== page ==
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The penal code is based on the principle of nullum crimen sine lege (no crime without a law), but remains a tool for political control despite several amendments reducing ideological influence.[4] Courts carry out legal procedures related to not only criminal and civil matters, but also political cases as well.[5] Political prisoners are the only ones that have their entire family and themselves are sent to labor camps, while criminal offenders are incarcerated in correctional facilities and prisons. [6]

https://en.wikipedia.org/wiki/Law_of_North_Korea#CITEREFCountry_Study2009

Article 157 of the Constitution states that "cases are heard in public, and the accused is guaranteed the right to a defense; hearings may be closed to the public as stipulated by law". The lack of judicial independence is also evidenced by Article 11 of the Prosecution Supervisory Law that stipulates "The prosecutor(s) shall supervise whether the trial or arbitration of a case is accurately deliberating and resolving the legal requirements and in a timely manner."[5]

https://en.wikipedia.org/wiki/Judiciary_of_North_Korea

What are some of the amendments made to reduce the ideological influence on the North Korean judiciary? The article on the North Korean judiciary however mentions that it is not independent and that the party can influence the decisions made by the judiciary, but I don't think I understand the argument made, especially the second, because they seem to imply something rather indirectly. However, it does not relate to ideological influence only political influence.

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    The source for the statement in question is: ""North Korea – A Country Study" (PDF). Library of Congress Country Studies. 2009." loc.gov/item/2008028547 It has 17 pages of references. What do they cite?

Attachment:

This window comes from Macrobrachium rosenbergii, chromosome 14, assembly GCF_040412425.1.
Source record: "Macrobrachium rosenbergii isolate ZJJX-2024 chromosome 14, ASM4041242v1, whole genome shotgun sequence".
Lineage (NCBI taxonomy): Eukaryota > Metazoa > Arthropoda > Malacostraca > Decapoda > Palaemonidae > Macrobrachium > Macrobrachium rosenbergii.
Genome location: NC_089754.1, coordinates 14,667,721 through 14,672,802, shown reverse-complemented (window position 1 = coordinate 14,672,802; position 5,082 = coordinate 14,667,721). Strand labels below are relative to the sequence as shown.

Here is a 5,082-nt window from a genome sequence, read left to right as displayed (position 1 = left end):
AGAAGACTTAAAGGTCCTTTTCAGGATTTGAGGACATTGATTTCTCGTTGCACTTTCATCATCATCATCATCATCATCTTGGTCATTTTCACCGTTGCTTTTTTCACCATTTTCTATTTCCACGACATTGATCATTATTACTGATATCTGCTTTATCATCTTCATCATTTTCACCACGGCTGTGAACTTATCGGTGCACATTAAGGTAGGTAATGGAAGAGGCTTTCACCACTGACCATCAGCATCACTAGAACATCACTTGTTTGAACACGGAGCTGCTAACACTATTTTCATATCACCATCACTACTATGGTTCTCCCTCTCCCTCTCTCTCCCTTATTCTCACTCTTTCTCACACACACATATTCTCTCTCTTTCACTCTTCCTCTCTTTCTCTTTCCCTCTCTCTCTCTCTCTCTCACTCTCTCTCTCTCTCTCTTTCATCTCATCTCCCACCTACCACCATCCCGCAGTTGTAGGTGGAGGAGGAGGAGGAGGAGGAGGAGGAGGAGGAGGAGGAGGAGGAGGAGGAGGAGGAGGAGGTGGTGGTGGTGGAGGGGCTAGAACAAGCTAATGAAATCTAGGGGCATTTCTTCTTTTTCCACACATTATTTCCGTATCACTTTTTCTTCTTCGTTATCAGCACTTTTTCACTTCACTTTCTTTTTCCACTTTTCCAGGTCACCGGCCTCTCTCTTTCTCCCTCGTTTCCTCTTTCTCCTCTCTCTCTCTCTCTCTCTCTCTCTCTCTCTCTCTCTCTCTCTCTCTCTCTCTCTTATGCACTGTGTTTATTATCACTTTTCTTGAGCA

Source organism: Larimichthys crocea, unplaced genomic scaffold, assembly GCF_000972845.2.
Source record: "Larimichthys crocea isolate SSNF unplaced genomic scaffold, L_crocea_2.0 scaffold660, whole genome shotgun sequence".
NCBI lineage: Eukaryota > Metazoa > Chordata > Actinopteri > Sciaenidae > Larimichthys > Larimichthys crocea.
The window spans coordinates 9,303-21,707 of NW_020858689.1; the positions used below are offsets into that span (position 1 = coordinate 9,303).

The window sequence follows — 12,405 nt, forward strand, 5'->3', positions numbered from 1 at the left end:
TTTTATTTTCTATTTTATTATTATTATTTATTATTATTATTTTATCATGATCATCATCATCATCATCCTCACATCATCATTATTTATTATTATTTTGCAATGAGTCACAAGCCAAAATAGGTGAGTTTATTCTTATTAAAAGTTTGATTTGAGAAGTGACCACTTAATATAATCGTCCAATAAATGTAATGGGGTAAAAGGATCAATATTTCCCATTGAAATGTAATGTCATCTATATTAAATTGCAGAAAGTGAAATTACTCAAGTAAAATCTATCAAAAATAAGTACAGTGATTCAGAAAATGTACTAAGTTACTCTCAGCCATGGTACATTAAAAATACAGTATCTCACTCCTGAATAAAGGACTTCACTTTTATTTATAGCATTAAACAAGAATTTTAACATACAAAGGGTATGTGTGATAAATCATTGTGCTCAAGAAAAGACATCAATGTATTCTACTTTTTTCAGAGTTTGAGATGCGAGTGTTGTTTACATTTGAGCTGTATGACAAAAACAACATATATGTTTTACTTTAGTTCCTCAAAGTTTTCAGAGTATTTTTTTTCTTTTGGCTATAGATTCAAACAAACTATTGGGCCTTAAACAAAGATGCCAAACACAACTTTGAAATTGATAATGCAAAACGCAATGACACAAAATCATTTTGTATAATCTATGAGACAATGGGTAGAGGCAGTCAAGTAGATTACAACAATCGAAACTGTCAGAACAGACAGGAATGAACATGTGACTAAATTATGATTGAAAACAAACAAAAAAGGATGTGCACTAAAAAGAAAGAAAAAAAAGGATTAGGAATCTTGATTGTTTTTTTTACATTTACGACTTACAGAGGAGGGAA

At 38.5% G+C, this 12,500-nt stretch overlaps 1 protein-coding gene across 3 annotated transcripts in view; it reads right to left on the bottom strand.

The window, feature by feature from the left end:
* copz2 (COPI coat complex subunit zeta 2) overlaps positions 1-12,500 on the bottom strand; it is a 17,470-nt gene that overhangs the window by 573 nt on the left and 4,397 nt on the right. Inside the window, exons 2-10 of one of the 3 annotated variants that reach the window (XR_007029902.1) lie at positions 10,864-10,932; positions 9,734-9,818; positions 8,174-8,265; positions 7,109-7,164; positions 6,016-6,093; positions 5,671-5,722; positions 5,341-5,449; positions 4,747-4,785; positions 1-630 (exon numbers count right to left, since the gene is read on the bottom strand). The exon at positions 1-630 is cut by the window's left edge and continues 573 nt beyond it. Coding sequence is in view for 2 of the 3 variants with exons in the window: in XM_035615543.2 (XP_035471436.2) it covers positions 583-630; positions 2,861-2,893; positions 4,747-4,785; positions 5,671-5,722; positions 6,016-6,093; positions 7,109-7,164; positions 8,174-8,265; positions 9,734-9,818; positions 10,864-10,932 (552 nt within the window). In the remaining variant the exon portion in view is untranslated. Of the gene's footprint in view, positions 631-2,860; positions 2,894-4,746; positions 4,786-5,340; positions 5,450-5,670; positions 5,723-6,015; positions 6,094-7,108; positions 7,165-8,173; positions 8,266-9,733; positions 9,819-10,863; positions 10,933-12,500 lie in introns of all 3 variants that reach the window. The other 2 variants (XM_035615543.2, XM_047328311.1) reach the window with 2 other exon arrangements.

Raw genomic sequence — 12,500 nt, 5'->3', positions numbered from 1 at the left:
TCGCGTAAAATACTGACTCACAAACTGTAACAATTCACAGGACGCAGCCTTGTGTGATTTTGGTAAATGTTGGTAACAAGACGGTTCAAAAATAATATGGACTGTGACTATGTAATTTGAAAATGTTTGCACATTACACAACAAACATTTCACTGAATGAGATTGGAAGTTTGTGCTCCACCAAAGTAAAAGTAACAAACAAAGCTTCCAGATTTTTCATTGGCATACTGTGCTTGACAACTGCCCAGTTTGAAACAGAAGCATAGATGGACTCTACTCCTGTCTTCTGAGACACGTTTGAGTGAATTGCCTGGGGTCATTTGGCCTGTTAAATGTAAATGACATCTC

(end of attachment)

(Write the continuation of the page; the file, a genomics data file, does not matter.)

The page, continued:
– ohwilleke
    Sep 18, 2023 at 22:24
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    It may be kind of a blanket statement on my part but as I remember reading about the Soviet Union and other Communist dictatorships, it is kind of pointless paying too much attention to what the legal framework claims to say. What happens in practice is what the Party and government wants. For one thing, many countries, Communist or not, have exceptions on holding open trials for national security reasons (nothing untowards here) and those will be interpreted very generously if needed to have closed courts when convenient. Sep 18, 2023 at 23:03

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I do not believe that such attempts are made.

North Korea developed from a typical Communist state to personal rule. The Ten Principles make it clear that nothing else is desired by the leadership.

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  • Wow, all 10 principles refer to Kimmy by name. Nice. Sep 19, 2023 at 7:32
  • @ItalianPhilosophers4Monica, the most recent ones don't. But then, they have to honor the current leader, the father, and the grandfather at various points.
    – o.m.
    Sep 19, 2023 at 14:40

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